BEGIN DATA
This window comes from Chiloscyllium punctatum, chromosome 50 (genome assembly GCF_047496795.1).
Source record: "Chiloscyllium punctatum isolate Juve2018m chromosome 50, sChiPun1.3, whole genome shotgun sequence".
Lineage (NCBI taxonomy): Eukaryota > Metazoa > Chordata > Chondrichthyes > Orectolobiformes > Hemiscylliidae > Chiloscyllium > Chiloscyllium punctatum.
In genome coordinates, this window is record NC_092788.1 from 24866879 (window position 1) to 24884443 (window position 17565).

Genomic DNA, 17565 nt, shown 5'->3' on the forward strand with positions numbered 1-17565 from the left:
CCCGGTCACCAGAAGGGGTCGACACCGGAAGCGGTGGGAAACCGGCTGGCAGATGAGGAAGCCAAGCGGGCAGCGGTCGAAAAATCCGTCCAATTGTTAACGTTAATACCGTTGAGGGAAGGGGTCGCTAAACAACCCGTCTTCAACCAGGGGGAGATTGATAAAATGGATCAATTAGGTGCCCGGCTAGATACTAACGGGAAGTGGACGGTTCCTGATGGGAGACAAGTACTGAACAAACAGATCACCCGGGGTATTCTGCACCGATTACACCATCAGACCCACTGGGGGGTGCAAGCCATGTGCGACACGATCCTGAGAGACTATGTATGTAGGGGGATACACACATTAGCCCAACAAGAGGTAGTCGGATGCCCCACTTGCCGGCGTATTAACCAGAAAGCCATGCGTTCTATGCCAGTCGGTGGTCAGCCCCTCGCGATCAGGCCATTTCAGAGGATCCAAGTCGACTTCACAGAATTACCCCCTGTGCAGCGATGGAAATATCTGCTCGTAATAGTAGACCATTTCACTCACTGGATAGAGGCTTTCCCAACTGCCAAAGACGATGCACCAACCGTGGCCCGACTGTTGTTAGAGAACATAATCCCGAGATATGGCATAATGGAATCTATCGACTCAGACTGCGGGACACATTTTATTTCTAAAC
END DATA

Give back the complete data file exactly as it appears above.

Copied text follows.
This window comes from Chiloscyllium punctatum, chromosome 50 (genome assembly GCF_047496795.1).
Source record: "Chiloscyllium punctatum isolate Juve2018m chromosome 50, sChiPun1.3, whole genome shotgun sequence".
Lineage (NCBI taxonomy): Eukaryota > Metazoa > Chordata > Chondrichthyes > Orectolobiformes > Hemiscylliidae > Chiloscyllium > Chiloscyllium punctatum.
In genome coordinates, this window is record NC_092788.1 from 24866879 (window position 1) to 24884443 (window position 17565).

Genomic DNA, 17565 nt, shown 5'->3' on the forward strand with positions numbered 1-17565 from the left:
CCCGGTCACCAGAAGGGGTCGACACCGGAAGCGGTGGGAAACCGGCTGGCAGATGAGGAAGCCAAGCGGGCAGCGGTCGAAAAATCCGTCCAATTGTTAACGTTAATACCGTTGAGGGAAGGGGTCGCTAAACAACCCGTCTTCAACCAGGGGGAGATTGATAAAATGGATCAATTAGGTGCCCGGCTAGATACTAACGGGAAGTGGACGGTTCCTGATGGGAGACAAGTACTGAACAAACAGATCACCCGGGGTATTCTGCACCGATTACACCATCAGACCCACTGGGGGGTGCAAGCCATGTGCGACACGATCCTGAGAGACTATGTATGTAGGGGGATACACACATTAGCCCAACAAGAGGTAGTCGGATGCCCCACTTGCCGGCGTATTAACCAGAAAGCCATGCGTTCTATGCCAGTCGGTGGTCAGCCCCTCGCGATCAGGCCATTTCAGAGGATCCAAGTCGACTTCACAGAATTACCCCCTGTGCAGCGATGGAAATATCTGCTCGTAATAGTAGACCATTTCACTCACTGGATAGAGGCTTTCCCAACTGCCAAAGACGATGCACCAACCGTGGCCCGACTGTTGTTAGAGAACATAATCCCGAGATATGGCATAATGGAATCTATCGACTCAGACTGCGGGACACATTTTATTTCTAAAC